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Seattle School Board Adopts Plan To Phase Out Mandatory Busing

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The Seattle school board voted overwhelmingly this month to phase out mandatory busing for racial balance in the district's schools.

Voluntary desegregation measures that give parents the choice of sending their children to magnet schools or to schools closer to their homes will be instituted as an alternative.

"People now want choices,'' said Superintendent of Schools William Kendrick, who proposed the plan to end busing gradually. "They want to shop more.''

The district will phase out by the end of the 1994-95 academic year a mandatory busing program implemented 15 years ago to avert a civil-rights suit.

Families will be given a choice of schools in their area, and steps will be taken to make unpopular schools more attractive to students from different races and backgrounds. In addition, predominantly white and minority schools will be paired for shared activities.

As part of the plan, district officials are also asking the state board of education to change its definition of racial balance so that district schools can be considered racially balanced with proportionately larger minority populations than currently allowed.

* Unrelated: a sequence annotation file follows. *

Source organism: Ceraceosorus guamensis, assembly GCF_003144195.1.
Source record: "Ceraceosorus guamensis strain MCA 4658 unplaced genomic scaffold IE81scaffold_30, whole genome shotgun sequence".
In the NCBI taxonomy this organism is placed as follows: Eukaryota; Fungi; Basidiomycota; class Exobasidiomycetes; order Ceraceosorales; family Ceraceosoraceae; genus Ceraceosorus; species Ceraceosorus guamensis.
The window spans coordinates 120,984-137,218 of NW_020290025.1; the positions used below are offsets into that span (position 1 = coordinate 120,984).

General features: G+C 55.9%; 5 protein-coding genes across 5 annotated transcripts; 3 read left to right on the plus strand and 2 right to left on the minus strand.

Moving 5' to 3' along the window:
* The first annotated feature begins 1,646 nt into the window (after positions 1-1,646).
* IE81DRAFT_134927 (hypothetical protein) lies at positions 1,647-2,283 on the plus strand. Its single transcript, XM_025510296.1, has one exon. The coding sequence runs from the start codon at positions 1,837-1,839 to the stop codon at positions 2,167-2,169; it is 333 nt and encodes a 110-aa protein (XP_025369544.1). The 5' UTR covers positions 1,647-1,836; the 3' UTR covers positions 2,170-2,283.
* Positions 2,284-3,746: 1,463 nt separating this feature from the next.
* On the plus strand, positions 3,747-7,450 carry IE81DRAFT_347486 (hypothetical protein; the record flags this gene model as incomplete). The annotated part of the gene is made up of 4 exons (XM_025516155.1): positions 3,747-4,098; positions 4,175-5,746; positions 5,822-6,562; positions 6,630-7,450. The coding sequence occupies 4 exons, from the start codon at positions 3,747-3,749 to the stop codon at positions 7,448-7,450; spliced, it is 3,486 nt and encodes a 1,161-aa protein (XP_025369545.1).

The board's current definition of racial balance allows schools throughout the state of Washington to be up to 76 minority, as long as more than 50 percent of the students are not from a single minority group.

Seattle has asked that the definition be changed so that schools can be considered racially balanced even if up to 82 percent of their students are from a single racial group.

A change in the definition of racial balance would have to be applied statewide and could prevent other districts from getting federal funding for magnet programs.

The Seattle board has opted not to apply for such federal funds beginning next year because, its members say, the federal racial-balance guidelines are too strict and because variations in federal funding under the program have complicated the district's curriculum planning.

Local civil-rights leaders last week were resistant to the district's proposed change in the racial-balance definition.

"If they succeed in that,'' said David C. Bloom, the associate director of the Church Council of Greater Seattle, "then clearly the schools will be more resegregated than they have been.''

Mr. Bloom and Doug Honig, the public-education director for the American Civil Liberties Union of Washington, also were skeptical of the district's ability to keep schools desegregated under a voluntary student-assignment plan.

"It seems to me that the emphasis is no longer on whether we have a desegregated system,'' Mr. Bloom said. "The emphasis seems to be on greater choice, parental satisfaction, and [attracting] more white students.''

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